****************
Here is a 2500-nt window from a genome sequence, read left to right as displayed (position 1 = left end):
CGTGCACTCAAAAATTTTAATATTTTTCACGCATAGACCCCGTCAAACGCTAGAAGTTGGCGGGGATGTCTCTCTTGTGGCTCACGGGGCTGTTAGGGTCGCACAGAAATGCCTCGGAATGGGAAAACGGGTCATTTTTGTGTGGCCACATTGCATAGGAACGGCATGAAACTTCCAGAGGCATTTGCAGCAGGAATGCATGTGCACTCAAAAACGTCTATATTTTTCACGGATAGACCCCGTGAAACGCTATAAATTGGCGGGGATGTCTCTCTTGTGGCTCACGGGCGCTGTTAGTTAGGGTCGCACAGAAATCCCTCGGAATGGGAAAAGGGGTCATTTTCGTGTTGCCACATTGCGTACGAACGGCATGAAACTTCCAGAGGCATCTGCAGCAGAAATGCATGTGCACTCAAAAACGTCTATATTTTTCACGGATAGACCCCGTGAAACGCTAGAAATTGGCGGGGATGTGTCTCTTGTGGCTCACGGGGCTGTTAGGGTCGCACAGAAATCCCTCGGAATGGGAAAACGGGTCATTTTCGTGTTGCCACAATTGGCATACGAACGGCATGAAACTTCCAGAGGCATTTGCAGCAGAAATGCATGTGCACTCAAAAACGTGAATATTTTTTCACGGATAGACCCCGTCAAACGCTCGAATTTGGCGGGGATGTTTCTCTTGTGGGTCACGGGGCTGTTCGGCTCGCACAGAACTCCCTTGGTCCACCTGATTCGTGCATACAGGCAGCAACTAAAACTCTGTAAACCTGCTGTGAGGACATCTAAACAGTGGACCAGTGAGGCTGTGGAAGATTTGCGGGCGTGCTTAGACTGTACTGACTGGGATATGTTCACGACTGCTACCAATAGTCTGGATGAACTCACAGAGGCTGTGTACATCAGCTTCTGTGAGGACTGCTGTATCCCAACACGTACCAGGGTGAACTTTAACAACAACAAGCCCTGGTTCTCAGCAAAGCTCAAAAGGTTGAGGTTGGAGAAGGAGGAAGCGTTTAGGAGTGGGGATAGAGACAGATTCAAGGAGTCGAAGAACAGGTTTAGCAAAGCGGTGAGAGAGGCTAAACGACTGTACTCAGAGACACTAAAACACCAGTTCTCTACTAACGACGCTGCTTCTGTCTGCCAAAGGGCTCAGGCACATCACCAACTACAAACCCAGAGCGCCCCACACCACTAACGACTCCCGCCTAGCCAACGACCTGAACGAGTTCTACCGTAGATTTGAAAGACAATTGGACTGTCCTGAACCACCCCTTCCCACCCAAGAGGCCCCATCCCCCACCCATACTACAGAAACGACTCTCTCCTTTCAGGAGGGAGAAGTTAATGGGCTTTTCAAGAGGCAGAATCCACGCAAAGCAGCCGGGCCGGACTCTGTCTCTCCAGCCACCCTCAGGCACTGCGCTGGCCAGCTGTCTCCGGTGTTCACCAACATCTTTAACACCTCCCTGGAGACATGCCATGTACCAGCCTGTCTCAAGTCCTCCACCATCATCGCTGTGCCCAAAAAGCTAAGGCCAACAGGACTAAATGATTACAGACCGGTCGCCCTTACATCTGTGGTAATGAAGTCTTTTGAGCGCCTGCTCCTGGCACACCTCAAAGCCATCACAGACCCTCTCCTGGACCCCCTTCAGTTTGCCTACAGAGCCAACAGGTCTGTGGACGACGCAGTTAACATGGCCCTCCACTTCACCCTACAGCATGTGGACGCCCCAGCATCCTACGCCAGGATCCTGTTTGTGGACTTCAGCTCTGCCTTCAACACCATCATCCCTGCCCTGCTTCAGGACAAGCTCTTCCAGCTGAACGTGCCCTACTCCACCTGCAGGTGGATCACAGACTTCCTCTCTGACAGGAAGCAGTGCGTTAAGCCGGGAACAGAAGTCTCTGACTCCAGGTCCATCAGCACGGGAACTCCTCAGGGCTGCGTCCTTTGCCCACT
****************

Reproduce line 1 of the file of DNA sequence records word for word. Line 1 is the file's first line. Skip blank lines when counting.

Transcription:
Here is a 2500-nt window from a genome sequence, read left to right as displayed (position 1 = left end):